8.3 Benchmarking Ruby Code

How much time did it take?

The sleep method is used to suspend the current thread for some amount of time. Lets look at a simple way to measure the actual time that the method can take to completely execute:

Example Code:

Output Window

And now, I want you to use Ruby's super-awesome blocks to create a method which takes in a block, executes it, and returns the time it took.

Output Window

The Ruby standard library has a Benchmark class - it can do what the code in the above exercise can, and more. Let us take it for a quick spin!

Example Code:

Output Window

The measure method gives you the time taken to execute the block of code - similar to the exercise we just solved. It is already present in the Ruby standard library, has more functionality and is easy to use.

Now let us break down those numbers a bit. The first column is the "user cpu time". This is the time spent by the code executing userspace code (in our case, the code we've written and the Ruby library methods that are invoked by that code).

The second column is "system cpu time" - this is the time taken by the system (kernel) to execute any system level functions needed by your code.

The third column is the sum of both the cpu and user times - it is the total amount of time spent by the CPU to execute your code - this includes the user cpu time, system cpu time and any time spent waiting because the cpu had nothing to do. This wait is due to the time taken for I/O (disk reads and writes, network wait etc.) to happen.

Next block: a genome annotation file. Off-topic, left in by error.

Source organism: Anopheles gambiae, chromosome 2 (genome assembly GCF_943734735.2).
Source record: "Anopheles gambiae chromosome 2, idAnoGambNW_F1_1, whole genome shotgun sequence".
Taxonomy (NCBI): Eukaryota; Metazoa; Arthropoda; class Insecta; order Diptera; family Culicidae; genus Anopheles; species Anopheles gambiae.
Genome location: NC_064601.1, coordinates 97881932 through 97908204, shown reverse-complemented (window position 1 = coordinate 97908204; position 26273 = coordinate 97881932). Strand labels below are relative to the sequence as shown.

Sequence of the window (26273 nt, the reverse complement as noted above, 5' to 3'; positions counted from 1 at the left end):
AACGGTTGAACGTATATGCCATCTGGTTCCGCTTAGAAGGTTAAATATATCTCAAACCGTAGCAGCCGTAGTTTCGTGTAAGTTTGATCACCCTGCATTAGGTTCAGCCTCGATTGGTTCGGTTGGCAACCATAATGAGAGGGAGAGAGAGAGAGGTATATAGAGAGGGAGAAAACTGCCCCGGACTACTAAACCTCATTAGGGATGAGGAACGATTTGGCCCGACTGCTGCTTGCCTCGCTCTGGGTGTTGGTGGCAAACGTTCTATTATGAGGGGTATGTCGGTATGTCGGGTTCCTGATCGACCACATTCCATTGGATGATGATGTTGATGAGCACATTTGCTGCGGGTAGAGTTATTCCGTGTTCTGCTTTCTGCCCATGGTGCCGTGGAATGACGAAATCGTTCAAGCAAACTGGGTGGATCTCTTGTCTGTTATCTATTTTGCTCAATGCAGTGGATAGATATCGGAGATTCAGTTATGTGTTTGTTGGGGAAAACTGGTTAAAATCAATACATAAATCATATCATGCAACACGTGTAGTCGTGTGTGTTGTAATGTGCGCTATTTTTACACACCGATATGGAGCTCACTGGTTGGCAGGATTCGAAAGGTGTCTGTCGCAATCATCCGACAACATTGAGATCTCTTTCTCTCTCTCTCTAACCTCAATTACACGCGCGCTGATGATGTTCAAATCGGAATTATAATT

A common use case of benchmarking is to compare the performance of different implementations of the same functionality. The Benchmark class provides the method bm for this.

Example Code:

Output Window

As you can see in the above benchmark, using the << operator or map is faster than building a new array to add each number.

A lesson that talks about benchmarking and code optimization is not complete without Donald Knuth's piece of wisdom: "We should forget about small efficiencies, say about 97% of the time: premature optimization is the root of all evil". Optimization is best left for the last - once you have identified the exact places where performance bottlenecks happen and optimize just them. More on premature optimization on the c2 wiki.

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This lesson is Copyright © 2011-2014 by Jasim A Basheer